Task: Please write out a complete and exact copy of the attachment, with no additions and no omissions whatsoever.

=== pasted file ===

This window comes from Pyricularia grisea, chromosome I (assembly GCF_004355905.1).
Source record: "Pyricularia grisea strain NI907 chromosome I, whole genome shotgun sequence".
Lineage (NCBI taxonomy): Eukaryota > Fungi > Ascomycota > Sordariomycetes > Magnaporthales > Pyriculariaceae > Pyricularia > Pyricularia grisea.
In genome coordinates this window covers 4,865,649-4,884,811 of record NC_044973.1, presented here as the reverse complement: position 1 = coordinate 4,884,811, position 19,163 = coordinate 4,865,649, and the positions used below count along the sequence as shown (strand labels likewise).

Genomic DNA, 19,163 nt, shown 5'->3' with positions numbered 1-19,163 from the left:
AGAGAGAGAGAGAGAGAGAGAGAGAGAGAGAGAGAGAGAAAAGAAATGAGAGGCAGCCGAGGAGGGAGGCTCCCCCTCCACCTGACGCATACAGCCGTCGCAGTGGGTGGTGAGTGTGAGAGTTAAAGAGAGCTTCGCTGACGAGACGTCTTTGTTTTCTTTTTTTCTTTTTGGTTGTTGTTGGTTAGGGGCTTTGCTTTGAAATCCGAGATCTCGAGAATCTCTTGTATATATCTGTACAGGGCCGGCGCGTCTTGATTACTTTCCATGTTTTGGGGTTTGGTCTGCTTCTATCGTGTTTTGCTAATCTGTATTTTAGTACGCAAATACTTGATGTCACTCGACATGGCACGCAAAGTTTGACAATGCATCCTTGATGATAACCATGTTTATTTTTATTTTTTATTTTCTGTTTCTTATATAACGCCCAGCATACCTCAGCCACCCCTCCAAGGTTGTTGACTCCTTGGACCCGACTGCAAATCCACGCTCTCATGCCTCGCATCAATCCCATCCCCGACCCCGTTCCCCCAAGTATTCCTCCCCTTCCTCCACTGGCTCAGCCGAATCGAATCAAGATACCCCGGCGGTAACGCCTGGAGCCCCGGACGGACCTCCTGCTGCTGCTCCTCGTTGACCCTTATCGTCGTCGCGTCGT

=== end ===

This window comes from Pyricularia grisea, chromosome I (assembly GCF_004355905.1).
Source record: "Pyricularia grisea strain NI907 chromosome I, whole genome shotgun sequence".
Lineage (NCBI taxonomy): Eukaryota > Fungi > Ascomycota > Sordariomycetes > Magnaporthales > Pyriculariaceae > Pyricularia > Pyricularia grisea.
In genome coordinates this window covers 4,865,649-4,884,811 of record NC_044973.1, presented here as the reverse complement: position 1 = coordinate 4,884,811, position 19,163 = coordinate 4,865,649, and the positions used below count along the sequence as shown (strand labels likewise).

Genomic DNA, 19,163 nt, shown 5'->3' with positions numbered 1-19,163 from the left:
AGAGAGAGAGAGAGAGAGAGAGAGAGAGAGAGAGAGAGAAAAGAAATGAGAGGCAGCCGAGGAGGGAGGCTCCCCCTCCACCTGACGCATACAGCCGTCGCAGTGGGTGGTGAGTGTGAGAGTTAAAGAGAGCTTCGCTGACGAGACGTCTTTGTTTTCTTTTTTTCTTTTTGGTTGTTGTTGGTTAGGGGCTTTGCTTTGAAATCCGAGATCTCGAGAATCTCTTGTATATATCTGTACAGGGCCGGCGCGTCTTGATTACTTTCCATGTTTTGGGGTTTGGTCTGCTTCTATCGTGTTTTGCTAATCTGTATTTTAGTACGCAAATACTTGATGTCACTCGACATGGCACGCAAAGTTTGACAATGCATCCTTGATGATAACCATGTTTATTTTTATTTTTTATTTTCTGTTTCTTATATAACGCCCAGCATACCTCAGCCACCCCTCCAAGGTTGTTGACTCCTTGGACCCGACTGCAAATCCACGCTCTCATGCCTCGCATCAATCCCATCCCCGACCCCGTTCCCCCAAGTATTCCTCCCCTTCCTCCACTGGCTCAGCCGAATCGAATCAAGATACCCCGGCGGTAACGCCTGGAGCCCCGGACGGACCTCCTGCTGCTGCTCCTCGTTGACCCTTATCGTCGTCGCGTCGT